" Vivere in Pace." (Curzon.)—" The Woman in the Hall." (Leicester Square).
Vivere in Pace did not altogether come up to my expectations, but these perhaps were unwarrantably high. Having read the notices given this film I could already feel myself bathed in the langour, the hot cooked quiet of the Italian countryside, but although the quiet is there it is noticeably overlapped by a great deal of noise. This emerges in boiling cascades from the lips of the actors and, accom- panied by elaborate Italian gestures, makes the pattern one of excite- ment and passion even though the subject in hand may be a cow. No, this is not my idea of a quiet film. All the same I can see what they mean. It has the aura of gentleness covering simple things. Although this is a war story, the war seems incidental, and violence falls like a brief shadow over the business of the day, which is wholly agricultural. White oxen harnessed in the morning, a glass• of wine with voluble cronies in the evening, a row with one's wife, a kiss for one's child—this is the reality and war is the dream. The appearance of German soldiers or American negroes cannot quite shatter this dream, and although Mr. Aldo Fabrizi dies protecting the one from the other he yet seems dissociated from man's cruelty. Mr. Fabrizi, who acted the part of the priest in Open City, triumphs once again as a peasant. His is the face that haunts one in the watches of the night: humorous, tragic, comforting, wise ; yet its outlines are prosaic enough. Without him this film would seem untidy and many of the sequences over-long.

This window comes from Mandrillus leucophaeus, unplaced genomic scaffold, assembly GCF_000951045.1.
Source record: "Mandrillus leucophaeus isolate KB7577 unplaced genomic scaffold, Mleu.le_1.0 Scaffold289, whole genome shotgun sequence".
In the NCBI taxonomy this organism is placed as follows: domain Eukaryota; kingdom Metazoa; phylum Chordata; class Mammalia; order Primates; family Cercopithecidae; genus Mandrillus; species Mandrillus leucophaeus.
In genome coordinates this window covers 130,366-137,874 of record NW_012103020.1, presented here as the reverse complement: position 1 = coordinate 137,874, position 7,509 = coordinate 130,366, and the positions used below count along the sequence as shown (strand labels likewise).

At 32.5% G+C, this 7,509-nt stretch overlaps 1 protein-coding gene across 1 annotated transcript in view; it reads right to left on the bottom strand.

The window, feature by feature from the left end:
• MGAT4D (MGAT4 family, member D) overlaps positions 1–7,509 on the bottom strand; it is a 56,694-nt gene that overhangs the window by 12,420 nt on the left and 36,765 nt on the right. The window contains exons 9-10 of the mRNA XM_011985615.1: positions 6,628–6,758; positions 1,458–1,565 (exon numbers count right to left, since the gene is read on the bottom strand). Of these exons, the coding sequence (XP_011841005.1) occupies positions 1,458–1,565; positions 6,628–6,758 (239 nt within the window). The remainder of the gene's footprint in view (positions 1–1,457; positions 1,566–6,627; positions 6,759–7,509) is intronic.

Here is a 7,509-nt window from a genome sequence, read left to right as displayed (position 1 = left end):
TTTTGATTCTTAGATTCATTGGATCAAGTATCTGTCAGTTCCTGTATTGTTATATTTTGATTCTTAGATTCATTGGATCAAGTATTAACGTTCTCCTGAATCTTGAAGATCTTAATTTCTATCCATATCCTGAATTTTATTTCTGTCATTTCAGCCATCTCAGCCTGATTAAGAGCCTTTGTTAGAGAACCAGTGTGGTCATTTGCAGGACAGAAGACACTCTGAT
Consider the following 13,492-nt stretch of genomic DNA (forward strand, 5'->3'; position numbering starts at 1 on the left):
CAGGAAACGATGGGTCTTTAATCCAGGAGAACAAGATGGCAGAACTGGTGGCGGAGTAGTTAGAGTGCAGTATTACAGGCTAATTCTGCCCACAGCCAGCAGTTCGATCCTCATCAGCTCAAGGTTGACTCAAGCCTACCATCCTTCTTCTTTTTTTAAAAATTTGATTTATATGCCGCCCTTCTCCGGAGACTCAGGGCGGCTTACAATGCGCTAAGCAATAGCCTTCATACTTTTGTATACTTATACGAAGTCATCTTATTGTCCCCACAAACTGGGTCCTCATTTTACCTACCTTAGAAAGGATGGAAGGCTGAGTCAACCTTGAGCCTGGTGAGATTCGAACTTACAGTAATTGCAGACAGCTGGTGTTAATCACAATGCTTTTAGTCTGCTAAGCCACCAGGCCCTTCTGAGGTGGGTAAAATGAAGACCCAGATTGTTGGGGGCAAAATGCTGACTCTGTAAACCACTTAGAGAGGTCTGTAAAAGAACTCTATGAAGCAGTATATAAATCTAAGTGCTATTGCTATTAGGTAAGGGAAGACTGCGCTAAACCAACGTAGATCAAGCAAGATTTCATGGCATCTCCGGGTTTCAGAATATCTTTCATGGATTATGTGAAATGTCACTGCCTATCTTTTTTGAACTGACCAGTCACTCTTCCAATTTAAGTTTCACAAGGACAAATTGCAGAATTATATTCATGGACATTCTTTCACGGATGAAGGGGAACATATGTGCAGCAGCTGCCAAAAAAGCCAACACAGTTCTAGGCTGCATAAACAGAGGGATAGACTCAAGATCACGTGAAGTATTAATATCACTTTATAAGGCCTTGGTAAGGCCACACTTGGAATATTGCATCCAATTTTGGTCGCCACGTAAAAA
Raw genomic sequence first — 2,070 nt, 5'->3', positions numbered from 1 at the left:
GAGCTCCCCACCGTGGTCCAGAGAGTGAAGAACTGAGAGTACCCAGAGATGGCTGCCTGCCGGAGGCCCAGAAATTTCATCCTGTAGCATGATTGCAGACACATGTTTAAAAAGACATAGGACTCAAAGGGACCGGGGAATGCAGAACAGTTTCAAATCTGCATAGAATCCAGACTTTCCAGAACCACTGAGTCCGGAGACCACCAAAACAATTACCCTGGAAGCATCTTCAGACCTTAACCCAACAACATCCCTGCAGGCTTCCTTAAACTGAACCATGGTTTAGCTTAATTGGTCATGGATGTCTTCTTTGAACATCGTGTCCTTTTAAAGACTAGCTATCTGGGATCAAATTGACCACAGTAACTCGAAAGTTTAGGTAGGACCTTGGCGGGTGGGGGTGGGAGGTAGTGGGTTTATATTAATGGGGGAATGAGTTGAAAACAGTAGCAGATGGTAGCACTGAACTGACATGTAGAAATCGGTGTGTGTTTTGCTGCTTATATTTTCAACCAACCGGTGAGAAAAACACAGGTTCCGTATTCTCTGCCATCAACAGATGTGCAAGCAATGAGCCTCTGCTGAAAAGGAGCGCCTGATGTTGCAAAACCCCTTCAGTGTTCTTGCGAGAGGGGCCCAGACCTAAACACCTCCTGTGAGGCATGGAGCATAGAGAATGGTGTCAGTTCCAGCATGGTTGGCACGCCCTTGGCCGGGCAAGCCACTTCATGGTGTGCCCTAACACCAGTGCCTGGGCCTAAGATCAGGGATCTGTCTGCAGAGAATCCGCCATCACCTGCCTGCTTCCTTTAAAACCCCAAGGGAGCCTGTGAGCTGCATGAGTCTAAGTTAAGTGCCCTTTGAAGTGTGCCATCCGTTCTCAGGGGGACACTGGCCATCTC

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Miss G. B. Stern's novel, The Woman in the Hall, has been turned into an excellent film. Miss Ursula Jeans gives a splendid performance of a woman who supports her two small daughters by
begging, either by letter or in person, concocting fantastic tales of mythical tragedies that have beset her, and dragging about a daughter, dressed as poorly as respectability al:ows, to visit and influence her victims. The effect this upbringing has upon her youngest daughter, Miss Jean Simmons, is disastrous. On growing up she longs to be able to give instead of always to receive, and in order to pay for gifts to her friends she forges a cheque and is arrested. Her mother is too busy courting a rich knight, Mr. Cecil Parker, to go to her aid, and it is not until the girl appears at the Assizes that Miss Jeans is stricken with maternal remorse and comes to court to confess her sins. Though as bad as they make them, Miss Jeans captures our admiration if not our hearts. Mr. Parker could not be improved upon, and Miss Simmons lives up to